HARD ROCK SERVICE: After releasing Saints And Sinners, you went on a longer hiatus. What was a reason for that – a change of music scene with a grunge wave coming ahead, or just being tired of your career and the music industry?
KANE ROBERTS: When I’m asked that question I say I got bored. Not with performing in front of people or people listening to my work… that’s a rare privilege. I got bored with the structure I had to be in to play as a public figure. Way too much smiling (laughs) As far as grunge and music styles shifting I was relieved to lose some of the “hair band” mentality that had infested much of rock. Nirvana and a few other bands still sound current to me.
HARD ROCK SERVICE: Now the biggest part of your creative work is graphics and computer games. How did it become your passion, and how did it become possible for you to do it proffesionally?
KANE ROBERTS: Well, I’ve been involved in some film projects recently and head a company (PFXMedia) that develops extranet and internet solutions etc… but design and graphics stems from the fact that I’ve always drawn faces etc since I was 9 years old. When I sat in front of a computer I was immediately taken by the creative possibilities and of course the thing we all seem to love these days…immediate gratification.
HARD ROCK SERVICE: You haven’t turned your back on music completely however. Tell us a bit about the other projects you’ve been engaging into, especially Phoenix Down album with a re-recorded version of your earlier track “Rebel Heart”…
KANE ROBERTS: Bruce Mee from Now and Then records and the rock mag Fireworks contacted me and made it real simple to do some recording. He does rock quite a bit. Amazing attitude on him. I had some songs in my head and we laid them down with some friends of mine. I like some of that album alot and it will be available on my website in about a week or two as of this interview (August 2009). I also recorded a new project that I’ve yet to finish but 3 tracks will be available as part of the Phoenix Down re-issue. Bruce really wanted me to re-record “Rebel Heart” and of course he is such a dude I had to comply!
HARD ROCK SERVICE: What about your new solo album, Touched? We’ve heard it’s not finished and available yet.
KANE ROBERTS: Unfinished… I keep re-writing everything but as I stated in the previous answer 3 of the tracks will be available soon.
HARD ROCK SERVICE: Many musicians that became famous in the ’80s don’t recall the era with nostalgia. Many of them hate their ’80s star status, finding it shameful. What about you?
KANE ROBERTS: When a fan would come up to me I made sure I stopped and spoke with them. Those are the enduring moments in many ways. When you’re playing on stage you’re all in it together you know. But one on one… the so-called “star” and the nervous fan… well, there’s the chance to protect someone and give them something to remember. Make sure they leave feeling right about the whole thing. Shameful? Nah… Silly sometimes? Yeah, but I think back and I know… getting to do all of that… meet all of those people… playing all that music… I think I was the lucky one.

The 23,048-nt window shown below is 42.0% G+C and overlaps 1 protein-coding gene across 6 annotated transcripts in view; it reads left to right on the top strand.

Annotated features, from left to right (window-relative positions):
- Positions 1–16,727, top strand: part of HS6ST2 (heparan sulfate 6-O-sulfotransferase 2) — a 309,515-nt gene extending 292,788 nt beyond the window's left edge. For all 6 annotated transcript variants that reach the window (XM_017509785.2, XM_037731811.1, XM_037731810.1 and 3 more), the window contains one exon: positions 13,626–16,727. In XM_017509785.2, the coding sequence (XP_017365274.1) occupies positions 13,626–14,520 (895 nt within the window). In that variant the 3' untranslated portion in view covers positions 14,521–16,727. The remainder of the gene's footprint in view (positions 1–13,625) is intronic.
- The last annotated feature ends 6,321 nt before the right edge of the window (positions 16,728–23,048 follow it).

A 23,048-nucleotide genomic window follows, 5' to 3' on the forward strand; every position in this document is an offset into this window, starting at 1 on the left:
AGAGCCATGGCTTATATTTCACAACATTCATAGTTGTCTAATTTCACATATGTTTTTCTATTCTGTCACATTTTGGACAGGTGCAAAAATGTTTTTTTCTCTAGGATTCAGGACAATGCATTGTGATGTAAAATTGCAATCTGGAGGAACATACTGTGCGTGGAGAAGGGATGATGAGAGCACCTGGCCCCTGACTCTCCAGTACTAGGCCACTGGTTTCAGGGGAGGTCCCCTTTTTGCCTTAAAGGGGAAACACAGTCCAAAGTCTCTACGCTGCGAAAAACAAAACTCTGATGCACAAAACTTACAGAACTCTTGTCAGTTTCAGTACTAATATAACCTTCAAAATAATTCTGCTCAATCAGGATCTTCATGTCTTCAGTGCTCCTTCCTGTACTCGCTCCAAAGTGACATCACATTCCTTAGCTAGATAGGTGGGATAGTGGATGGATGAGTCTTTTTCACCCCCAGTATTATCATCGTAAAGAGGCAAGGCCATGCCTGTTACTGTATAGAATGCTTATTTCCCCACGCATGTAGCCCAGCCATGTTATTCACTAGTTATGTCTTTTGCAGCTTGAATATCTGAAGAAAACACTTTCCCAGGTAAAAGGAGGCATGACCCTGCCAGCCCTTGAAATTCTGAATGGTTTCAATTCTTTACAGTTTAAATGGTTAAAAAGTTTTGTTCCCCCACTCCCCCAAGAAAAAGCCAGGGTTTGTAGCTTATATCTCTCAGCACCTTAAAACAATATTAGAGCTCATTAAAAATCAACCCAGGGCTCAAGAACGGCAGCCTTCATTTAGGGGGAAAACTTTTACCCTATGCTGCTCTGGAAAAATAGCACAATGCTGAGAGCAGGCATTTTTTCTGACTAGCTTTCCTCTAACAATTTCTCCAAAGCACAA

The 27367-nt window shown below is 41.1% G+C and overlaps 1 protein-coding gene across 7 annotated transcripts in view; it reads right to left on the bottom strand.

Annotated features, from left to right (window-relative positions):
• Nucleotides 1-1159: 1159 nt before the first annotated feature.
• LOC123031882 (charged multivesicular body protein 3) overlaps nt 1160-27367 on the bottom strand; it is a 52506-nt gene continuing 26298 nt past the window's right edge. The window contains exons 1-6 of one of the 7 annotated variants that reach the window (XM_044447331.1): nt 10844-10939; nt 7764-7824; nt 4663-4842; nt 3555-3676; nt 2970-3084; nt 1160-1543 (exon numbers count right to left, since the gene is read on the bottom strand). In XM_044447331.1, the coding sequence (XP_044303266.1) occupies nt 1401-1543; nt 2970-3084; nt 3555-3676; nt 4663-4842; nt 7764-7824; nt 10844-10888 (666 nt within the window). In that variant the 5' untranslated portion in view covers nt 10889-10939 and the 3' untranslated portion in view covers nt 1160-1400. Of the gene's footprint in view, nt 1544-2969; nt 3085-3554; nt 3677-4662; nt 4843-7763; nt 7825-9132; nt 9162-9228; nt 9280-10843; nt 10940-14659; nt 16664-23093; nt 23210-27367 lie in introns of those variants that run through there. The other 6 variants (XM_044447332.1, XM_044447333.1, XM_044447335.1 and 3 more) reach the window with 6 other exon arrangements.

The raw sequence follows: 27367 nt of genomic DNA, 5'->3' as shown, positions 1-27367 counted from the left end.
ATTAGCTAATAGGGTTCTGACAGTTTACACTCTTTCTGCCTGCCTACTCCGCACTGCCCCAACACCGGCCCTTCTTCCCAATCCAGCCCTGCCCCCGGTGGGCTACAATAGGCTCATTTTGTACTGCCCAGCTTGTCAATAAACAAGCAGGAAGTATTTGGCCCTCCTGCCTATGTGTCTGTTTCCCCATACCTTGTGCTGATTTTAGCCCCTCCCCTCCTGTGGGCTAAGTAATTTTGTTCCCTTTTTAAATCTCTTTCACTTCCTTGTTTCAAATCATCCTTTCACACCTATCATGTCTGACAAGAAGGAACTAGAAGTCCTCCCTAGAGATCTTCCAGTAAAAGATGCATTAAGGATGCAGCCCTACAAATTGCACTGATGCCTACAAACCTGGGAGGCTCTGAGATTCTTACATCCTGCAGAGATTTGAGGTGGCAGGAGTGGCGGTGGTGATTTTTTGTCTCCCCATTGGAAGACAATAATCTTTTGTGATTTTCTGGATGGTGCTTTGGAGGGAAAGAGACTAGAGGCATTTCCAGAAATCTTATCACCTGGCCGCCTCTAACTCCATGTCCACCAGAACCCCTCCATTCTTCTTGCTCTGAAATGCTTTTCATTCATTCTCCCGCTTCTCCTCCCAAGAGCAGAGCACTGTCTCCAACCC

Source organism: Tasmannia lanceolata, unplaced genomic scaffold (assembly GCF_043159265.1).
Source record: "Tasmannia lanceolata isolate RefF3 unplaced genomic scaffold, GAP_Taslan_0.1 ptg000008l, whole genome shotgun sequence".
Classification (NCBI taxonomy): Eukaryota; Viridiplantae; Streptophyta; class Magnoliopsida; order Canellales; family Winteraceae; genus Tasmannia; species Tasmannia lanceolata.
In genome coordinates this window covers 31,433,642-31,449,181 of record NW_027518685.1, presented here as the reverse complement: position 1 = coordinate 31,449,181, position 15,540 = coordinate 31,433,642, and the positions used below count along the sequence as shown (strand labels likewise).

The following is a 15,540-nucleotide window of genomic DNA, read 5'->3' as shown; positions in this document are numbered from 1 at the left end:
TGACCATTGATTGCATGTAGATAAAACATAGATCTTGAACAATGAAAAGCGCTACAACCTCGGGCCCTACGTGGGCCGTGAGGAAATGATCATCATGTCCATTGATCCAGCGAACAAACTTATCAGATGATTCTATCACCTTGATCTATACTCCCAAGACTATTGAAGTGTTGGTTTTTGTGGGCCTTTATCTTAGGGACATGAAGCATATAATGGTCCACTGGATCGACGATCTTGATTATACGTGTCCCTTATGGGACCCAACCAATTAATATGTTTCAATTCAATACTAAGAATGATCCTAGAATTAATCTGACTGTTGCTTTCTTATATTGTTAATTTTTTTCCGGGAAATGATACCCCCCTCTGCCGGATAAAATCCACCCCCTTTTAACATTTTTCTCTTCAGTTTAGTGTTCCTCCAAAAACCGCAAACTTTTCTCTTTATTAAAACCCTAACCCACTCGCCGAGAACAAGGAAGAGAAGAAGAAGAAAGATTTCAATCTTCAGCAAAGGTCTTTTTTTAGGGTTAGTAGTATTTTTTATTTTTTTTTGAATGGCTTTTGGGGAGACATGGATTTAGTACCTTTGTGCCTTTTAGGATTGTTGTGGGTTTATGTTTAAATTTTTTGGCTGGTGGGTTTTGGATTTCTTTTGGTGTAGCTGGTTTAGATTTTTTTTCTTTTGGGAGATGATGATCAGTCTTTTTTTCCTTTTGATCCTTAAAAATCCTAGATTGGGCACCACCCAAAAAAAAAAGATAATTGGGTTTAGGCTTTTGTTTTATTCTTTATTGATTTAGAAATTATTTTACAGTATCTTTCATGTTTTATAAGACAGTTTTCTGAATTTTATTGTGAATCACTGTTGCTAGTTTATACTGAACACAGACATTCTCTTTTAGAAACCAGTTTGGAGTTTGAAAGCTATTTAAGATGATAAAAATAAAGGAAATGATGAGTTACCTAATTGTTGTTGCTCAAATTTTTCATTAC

HARD ROCK SERVICE: How do you find the music scene, rock scene in particular, nowadays? Is there anything you find promising or interesting?
KANE ROBERTS: Well the record companies are still kind of working against the artists. I understand in some ways because sometimes even great music doesn’t sell and it is after all a business. The great thing is bands are figuring out how to work around the system. That can only be good. I currently listen to Tool, Sevendust and some other bands. Rage Against the Machine still makes me kind of crazy!
HARD ROCK SERVICE: What are your plans for the future, any music project on the way?
KANE ROBERTS: Films, finishing Touched, food, Sumo wrestling, PS3, Japan, Maui, work and of course… guitar.
HARD ROCK SERVICE: Is there anything you’d like to add in the end?
KANE ROBERTS: Dream hard… visualize what you want in your heart… remember that all you have to do is start something and you can change your life and begin whatever journey you choose. We’ve all had our ups and downs and sometimes my life seemed impossible… but it takes only a brief moment to start on a better road…to make your life incredible. Of course I cherish the moments that I create something on my own… but people, fans, wherever they may be, are the reason for playing… they are the truth of it all. If I’ve touched anyone in Poland with my music it does nothing but make me feel like magic has taken place. Energy transmitted… energy received. To the people in Poland I say… when you listen to my music, it sounds just like love to me.